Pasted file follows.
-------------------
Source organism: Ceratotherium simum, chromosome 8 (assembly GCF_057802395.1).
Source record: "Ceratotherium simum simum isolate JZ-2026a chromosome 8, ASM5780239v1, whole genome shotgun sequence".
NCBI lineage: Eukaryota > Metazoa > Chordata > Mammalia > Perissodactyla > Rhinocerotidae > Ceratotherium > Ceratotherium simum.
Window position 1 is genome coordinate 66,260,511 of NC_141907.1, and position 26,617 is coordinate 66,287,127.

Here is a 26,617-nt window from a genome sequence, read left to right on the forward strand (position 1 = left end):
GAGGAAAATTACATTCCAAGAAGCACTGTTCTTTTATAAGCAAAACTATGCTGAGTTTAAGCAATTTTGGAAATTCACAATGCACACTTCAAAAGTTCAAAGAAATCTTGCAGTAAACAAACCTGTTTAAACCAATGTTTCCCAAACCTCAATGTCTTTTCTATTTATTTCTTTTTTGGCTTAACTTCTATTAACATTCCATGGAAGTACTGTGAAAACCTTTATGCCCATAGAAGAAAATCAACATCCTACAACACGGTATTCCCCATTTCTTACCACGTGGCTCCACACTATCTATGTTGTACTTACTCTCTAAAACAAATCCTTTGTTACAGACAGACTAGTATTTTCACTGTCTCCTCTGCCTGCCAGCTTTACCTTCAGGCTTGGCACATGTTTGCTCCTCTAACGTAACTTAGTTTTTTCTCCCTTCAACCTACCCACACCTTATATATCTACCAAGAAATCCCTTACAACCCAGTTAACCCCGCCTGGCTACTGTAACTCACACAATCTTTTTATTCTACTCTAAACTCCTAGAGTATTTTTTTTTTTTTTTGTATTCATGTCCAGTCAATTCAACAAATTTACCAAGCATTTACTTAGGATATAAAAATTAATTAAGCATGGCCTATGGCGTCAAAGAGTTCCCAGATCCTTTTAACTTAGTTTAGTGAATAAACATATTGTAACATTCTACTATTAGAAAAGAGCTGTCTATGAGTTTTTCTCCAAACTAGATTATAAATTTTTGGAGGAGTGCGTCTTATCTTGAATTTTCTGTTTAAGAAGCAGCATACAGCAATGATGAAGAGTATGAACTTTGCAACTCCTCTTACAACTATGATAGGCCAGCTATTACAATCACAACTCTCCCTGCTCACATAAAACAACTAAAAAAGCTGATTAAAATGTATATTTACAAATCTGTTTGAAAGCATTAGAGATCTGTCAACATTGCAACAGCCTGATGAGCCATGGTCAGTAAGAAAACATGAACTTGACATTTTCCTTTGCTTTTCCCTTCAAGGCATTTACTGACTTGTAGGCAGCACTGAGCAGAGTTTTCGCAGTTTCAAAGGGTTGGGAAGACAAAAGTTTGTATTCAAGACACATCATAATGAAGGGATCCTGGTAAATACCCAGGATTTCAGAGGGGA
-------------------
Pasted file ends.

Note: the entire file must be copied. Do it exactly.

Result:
Source organism: Ceratotherium simum, chromosome 8 (assembly GCF_057802395.1).
Source record: "Ceratotherium simum simum isolate JZ-2026a chromosome 8, ASM5780239v1, whole genome shotgun sequence".
NCBI lineage: Eukaryota > Metazoa > Chordata > Mammalia > Perissodactyla > Rhinocerotidae > Ceratotherium > Ceratotherium simum.
Window position 1 is genome coordinate 66,260,511 of NC_141907.1, and position 26,617 is coordinate 66,287,127.

Here is a 26,617-nt window from a genome sequence, read left to right on the forward strand (position 1 = left end):
GAGGAAAATTACATTCCAAGAAGCACTGTTCTTTTATAAGCAAAACTATGCTGAGTTTAAGCAATTTTGGAAATTCACAATGCACACTTCAAAAGTTCAAAGAAATCTTGCAGTAAACAAACCTGTTTAAACCAATGTTTCCCAAACCTCAATGTCTTTTCTATTTATTTCTTTTTTGGCTTAACTTCTATTAACATTCCATGGAAGTACTGTGAAAACCTTTATGCCCATAGAAGAAAATCAACATCCTACAACACGGTATTCCCCATTTCTTACCACGTGGCTCCACACTATCTATGTTGTACTTACTCTCTAAAACAAATCCTTTGTTACAGACAGACTAGTATTTTCACTGTCTCCTCTGCCTGCCAGCTTTACCTTCAGGCTTGGCACATGTTTGCTCCTCTAACGTAACTTAGTTTTTTCTCCCTTCAACCTACCCACACCTTATATATCTACCAAGAAATCCCTTACAACCCAGTTAACCCCGCCTGGCTACTGTAACTCACACAATCTTTTTATTCTACTCTAAACTCCTAGAGTATTTTTTTTTTTTTTTGTATTCATGTCCAGTCAATTCAACAAATTTACCAAGCATTTACTTAGGATATAAAAATTAATTAAGCATGGCCTATGGCGTCAAAGAGTTCCCAGATCCTTTTAACTTAGTTTAGTGAATAAACATATTGTAACATTCTACTATTAGAAAAGAGCTGTCTATGAGTTTTTCTCCAAACTAGATTATAAATTTTTGGAGGAGTGCGTCTTATCTTGAATTTTCTGTTTAAGAAGCAGCATACAGCAATGATGAAGAGTATGAACTTTGCAACTCCTCTTACAACTATGATAGGCCAGCTATTACAATCACAACTCTCCCTGCTCACATAAAACAACTAAAAAAGCTGATTAAAATGTATATTTACAAATCTGTTTGAAAGCATTAGAGATCTGTCAACATTGCAACAGCCTGATGAGCCATGGTCAGTAAGAAAACATGAACTTGACATTTTCCTTTGCTTTTCCCTTCAAGGCATTTACTGACTTGTAGGCAGCACTGAGCAGAGTTTTCGCAGTTTCAAAGGGTTGGGAAGACAAAAGTTTGTATTCAAGACACATCATAATGAAGGGATCCTGGTAAATACCCAGGATTTCAGAGGGGA